How to mitigate sequencing risk?

Most retirees will have a portion of their portfolio invested in equities, and it is this portion that is most subject to sequencing risk. So how can a retiree reduce their risk?

One answer may be to move all assets to cash and similar low risk assets that are not volatile when equity markets are performing poorly. This sounds OK in theory, but most retirees are now living longer into retirement. Moving all assets into lower-yielding cash-type assets creates the risk that you outlive your funds.

There are other options that enable you to still retain equity investment exposure in your portfolio for growth purposes, such as:

  • Diversification – don’t have all your eggs in one basket. Asset classes will perform differently over time. By diversifying, you can smooth out your investment returns. For example, some fixed income investments may perform well when equity markets are falling, limiting the impact on your overall portfolio.
  • Use a ‘bucket strategy’ – this entails keeping a few years of drawings in cash investments, so that if markets fall dramatically you have cash reserves to call on for a few years whilst the equity component of your portfolio (hopefully!) recovers.
  • Risk profile – Make sure your investments match your risk profile. Being comfortable with a level of volatility means you won’t panic when uncertain times come around.

Another option is to consider products that have an inbuilt level of risk management, such as the BetaShares managed risk products.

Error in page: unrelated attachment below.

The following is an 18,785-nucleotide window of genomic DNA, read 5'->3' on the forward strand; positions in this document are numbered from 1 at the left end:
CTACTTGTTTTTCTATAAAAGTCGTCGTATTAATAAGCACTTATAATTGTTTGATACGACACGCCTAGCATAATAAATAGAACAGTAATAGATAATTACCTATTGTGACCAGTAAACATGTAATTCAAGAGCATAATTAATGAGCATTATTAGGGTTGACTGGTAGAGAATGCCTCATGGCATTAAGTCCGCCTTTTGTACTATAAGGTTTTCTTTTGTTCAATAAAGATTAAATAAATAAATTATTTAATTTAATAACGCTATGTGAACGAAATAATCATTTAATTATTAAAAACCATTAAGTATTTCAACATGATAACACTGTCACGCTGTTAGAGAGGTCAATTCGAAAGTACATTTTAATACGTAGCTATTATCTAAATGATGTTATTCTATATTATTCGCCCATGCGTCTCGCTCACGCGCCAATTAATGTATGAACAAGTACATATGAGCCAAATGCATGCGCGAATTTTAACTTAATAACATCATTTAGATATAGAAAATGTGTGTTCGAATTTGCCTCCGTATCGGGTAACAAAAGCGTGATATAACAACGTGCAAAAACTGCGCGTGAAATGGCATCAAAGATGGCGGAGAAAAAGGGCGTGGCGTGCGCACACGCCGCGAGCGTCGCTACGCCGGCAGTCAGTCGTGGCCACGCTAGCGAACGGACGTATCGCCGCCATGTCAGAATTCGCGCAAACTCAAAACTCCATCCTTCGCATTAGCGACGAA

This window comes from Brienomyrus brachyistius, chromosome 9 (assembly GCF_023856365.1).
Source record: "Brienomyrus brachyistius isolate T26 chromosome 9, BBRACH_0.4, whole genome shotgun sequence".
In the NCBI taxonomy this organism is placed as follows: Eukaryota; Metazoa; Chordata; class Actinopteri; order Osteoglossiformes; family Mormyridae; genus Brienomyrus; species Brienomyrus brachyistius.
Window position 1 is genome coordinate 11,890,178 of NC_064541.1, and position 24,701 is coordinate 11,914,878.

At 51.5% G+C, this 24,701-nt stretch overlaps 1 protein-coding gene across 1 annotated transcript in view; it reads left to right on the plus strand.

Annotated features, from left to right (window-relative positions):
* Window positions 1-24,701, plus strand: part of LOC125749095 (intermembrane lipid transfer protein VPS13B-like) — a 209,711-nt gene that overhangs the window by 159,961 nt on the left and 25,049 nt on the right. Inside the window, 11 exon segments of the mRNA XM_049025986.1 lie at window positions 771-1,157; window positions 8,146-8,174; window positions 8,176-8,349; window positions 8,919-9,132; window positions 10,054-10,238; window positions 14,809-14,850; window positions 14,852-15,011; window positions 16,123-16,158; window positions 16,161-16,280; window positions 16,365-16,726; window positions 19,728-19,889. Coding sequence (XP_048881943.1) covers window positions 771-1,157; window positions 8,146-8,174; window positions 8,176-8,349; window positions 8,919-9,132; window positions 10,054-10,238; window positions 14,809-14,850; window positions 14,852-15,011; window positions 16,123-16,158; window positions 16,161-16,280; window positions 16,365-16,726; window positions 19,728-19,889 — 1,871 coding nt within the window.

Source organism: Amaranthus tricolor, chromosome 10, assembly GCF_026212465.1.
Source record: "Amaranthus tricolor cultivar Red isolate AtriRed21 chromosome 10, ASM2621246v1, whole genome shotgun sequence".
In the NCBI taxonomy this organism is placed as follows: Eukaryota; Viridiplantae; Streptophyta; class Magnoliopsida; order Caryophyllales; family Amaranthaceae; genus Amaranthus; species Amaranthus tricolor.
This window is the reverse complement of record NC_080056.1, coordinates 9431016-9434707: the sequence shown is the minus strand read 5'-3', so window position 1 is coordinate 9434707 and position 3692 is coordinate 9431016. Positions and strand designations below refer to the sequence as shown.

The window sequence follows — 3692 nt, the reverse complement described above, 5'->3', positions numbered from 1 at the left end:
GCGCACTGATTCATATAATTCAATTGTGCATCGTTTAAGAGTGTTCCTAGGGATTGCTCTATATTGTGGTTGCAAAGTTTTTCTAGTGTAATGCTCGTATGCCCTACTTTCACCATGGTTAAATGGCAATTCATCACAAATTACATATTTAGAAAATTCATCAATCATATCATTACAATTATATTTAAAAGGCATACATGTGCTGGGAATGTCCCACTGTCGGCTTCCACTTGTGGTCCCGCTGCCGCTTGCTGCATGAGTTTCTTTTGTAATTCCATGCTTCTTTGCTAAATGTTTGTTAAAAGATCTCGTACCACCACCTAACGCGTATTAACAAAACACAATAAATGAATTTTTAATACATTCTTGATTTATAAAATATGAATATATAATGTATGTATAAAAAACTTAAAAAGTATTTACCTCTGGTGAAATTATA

The BetaShares Managed Risk Australian Share Fund (managed fund) (ASX: AUST) and the BetaShares Managed Risk Global Share Fund (managed fund) (ASX: WRLD) seek to reduce volatility, whilst providing diversified Australian equity or global equity exposure.

Both funds aim to defend against losses in declining markets whilst allowing you to participate in market growth.

AUST and WRLD’s risk management strategy involves monitoring the volatility of equities daily. In periods of higher volatility, a ‘handbrake’ is applied in each of the Funds, by selling equity index futures contracts to reduce market exposure. Broadly speaking, the aim of the risk management strategy is to reduce exposure in falling markets, while still allowing a level of participation in rising sharemarkets.

Note: There are risks associated with an investment in the Funds, including market risk and the risk management strategy may not be effective in all circumstances. For more information on risks and other features of the Fund please see the Product Disclosure Statement.  The Funds do not aim to track the performance of a published benchmark.

Photo of Damon Riscalla

Written by

Damon Riscalla

National Head of Practice Development helping advisers to enhance client value and develop their businesses. Over 26 years’ experience working with financial planning practices, with qualifications including a Diploma of Financial Planning and a Grad Dip in Applied Tax and Financial Planning.

Read more from Damon.